Details of the Learning Outcomes, Content and Formal Assessment for the Module

Learning Outcomes

Explain the concepts of computer ethics.

Recognise and evaluate current and future ethical issues surrounding the application of ICT

Undertake an ethical analysis

Research into an area of computer ethics, integrate complex and sometimes conflicting ideas into a coherent analysis that demonstrates integrative, synoptic and analytical skills.

Indicative topics

Defining computer ethics

Normative ethics: deontological theory, teleological theory

Issues of the information society

Current foci of concern: for example, health informatics, privacy, copyright, electronic commerce, telecommuting, computer terrorism

Codes of conduct and professionalism

Ethical aspects of the systems development process

Framework for ethical decision making

Cultural and societal impacts on ethical stances

Formal Assessment

For their coursework assessment, students were required to gather recent, relevant and academically sound articles addressing ethical issues that were available on the Internet and were of practical worth to the computing practitioner. Students were then tasked with producing a set of objective criteria against which to evaluate and determine a short-list. Having defined this short-list the students then had to critically summarize each article and evaluate it against the identified criteria in order to rank them. Finally, the students had to develop a public tribute to the best article. All of this necessarily required quite a lot of analytical reading together with critical reflection upon both ethical issues as well as other researcher's activity. (As a side issue, such an exercise also largely militated against plagiarism in that students were not allowed to copy any part of the actual papers into their summaries.)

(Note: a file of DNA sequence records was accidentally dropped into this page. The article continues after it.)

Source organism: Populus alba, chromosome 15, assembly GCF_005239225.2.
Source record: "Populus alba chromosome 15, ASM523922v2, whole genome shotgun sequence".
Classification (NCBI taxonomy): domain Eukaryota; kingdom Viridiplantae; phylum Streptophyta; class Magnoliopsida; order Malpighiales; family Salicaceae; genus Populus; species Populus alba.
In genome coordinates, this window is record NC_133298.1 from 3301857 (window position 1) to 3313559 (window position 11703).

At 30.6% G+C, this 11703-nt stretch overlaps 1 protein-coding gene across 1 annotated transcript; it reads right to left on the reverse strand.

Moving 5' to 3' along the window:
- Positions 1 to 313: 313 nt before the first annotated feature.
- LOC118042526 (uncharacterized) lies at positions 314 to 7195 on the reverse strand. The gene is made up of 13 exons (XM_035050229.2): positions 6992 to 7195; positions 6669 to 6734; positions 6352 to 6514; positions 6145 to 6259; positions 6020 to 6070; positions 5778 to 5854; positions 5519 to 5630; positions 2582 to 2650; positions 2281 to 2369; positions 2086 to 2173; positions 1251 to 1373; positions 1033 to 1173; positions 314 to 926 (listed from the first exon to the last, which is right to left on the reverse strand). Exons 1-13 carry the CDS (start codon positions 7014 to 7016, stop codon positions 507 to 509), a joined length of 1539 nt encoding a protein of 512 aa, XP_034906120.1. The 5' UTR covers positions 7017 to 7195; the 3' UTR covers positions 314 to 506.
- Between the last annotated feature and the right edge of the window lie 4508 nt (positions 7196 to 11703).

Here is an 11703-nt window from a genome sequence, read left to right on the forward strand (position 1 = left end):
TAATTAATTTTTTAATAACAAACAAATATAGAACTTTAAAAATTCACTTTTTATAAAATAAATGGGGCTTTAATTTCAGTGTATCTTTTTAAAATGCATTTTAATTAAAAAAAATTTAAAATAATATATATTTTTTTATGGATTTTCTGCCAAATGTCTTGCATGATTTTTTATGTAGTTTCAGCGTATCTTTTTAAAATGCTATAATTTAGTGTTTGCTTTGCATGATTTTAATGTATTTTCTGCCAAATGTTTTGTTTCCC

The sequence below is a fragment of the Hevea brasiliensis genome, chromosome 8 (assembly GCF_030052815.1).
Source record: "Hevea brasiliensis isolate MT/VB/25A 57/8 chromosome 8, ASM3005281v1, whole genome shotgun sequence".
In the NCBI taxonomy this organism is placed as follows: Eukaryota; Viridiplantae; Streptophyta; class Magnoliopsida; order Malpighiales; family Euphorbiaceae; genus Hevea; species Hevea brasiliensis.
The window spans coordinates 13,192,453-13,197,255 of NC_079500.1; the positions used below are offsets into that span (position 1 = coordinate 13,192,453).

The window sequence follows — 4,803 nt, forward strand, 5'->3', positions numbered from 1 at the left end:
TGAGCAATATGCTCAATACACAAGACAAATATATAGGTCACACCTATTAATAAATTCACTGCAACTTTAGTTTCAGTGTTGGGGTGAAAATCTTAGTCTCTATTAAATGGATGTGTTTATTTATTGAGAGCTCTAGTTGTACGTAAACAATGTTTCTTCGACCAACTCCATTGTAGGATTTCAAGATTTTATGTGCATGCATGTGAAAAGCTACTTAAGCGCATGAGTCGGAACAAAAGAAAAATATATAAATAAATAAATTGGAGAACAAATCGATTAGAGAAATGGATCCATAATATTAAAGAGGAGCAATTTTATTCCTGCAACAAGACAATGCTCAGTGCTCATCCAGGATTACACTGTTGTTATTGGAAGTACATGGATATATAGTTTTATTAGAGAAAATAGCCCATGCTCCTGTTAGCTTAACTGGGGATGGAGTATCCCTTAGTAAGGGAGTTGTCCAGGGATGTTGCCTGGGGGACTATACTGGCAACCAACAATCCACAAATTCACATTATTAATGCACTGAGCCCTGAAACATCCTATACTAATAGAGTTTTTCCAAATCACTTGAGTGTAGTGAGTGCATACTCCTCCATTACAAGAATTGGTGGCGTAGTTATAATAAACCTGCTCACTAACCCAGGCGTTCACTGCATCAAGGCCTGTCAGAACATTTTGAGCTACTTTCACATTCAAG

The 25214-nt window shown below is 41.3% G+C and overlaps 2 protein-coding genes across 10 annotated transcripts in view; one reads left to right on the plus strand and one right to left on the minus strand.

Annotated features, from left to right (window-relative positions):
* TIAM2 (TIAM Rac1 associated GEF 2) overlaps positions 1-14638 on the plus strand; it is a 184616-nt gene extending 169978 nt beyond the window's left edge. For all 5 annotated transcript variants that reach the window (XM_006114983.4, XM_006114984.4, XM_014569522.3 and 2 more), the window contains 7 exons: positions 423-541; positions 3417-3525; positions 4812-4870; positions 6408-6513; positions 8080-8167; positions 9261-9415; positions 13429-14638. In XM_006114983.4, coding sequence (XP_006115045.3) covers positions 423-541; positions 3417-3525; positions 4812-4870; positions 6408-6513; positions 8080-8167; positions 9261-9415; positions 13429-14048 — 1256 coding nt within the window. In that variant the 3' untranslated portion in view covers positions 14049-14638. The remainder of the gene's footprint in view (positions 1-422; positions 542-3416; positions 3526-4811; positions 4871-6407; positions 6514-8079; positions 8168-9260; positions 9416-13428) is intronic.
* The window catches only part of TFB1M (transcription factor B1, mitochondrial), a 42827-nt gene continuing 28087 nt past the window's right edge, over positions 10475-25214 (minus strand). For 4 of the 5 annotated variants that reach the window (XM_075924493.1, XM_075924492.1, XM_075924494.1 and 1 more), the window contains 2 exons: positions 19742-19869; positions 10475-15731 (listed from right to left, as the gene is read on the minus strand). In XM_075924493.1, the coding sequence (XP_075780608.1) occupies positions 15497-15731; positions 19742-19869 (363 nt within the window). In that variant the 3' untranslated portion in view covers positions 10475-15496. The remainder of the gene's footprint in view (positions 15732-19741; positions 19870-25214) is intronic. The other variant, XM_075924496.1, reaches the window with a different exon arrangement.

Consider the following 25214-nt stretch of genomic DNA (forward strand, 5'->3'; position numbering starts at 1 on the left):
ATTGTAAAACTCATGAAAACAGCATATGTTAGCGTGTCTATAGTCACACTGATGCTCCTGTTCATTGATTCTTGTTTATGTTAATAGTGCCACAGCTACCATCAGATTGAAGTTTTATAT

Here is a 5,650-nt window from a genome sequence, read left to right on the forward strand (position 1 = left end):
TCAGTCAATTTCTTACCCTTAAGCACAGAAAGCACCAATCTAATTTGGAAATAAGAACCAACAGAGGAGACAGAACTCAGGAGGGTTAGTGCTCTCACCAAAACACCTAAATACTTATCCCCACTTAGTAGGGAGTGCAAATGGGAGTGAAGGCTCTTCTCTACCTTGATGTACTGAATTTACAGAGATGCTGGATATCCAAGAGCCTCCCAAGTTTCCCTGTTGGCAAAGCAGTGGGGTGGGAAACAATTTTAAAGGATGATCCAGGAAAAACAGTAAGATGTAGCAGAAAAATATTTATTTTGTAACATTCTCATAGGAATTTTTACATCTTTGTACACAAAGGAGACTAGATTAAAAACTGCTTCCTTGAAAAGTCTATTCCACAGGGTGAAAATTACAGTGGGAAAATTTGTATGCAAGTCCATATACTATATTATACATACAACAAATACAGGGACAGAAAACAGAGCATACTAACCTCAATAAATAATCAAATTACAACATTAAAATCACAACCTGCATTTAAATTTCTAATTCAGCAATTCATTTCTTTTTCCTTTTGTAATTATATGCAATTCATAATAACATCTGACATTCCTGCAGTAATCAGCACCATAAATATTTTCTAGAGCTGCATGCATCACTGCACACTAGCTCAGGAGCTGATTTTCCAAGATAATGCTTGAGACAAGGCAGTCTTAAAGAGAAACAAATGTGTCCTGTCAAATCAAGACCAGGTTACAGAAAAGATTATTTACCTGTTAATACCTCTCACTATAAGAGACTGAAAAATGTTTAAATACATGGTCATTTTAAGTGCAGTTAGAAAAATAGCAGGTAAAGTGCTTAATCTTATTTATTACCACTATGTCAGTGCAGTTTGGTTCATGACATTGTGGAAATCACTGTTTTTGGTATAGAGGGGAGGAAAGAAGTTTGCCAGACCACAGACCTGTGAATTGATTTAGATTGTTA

The examination for the module is split into two halves. The first half is worth 50% of the total and consists of providing the students with an ethical dilemma to which they then apply the ethical analysis strategy previously practised in order to identify and resolve the issues. The second half provides a choice of 2 questions from 5. In order to encourage further students' responsibility for learning, the examination has always included one question that allows students to demonstrate their breadth and depth of understanding of a relevant research area. The onus is put upon the students to conduct their own research prior to the examination period. This is supported by their activity within both the f2f and conferencing environments.

Annals of Cases on Information Technology
SQL Tips & Techniques (Miscellaneous)
EAN: 2147483647
Year: 2005
Pages: 367 © 2008-2017.
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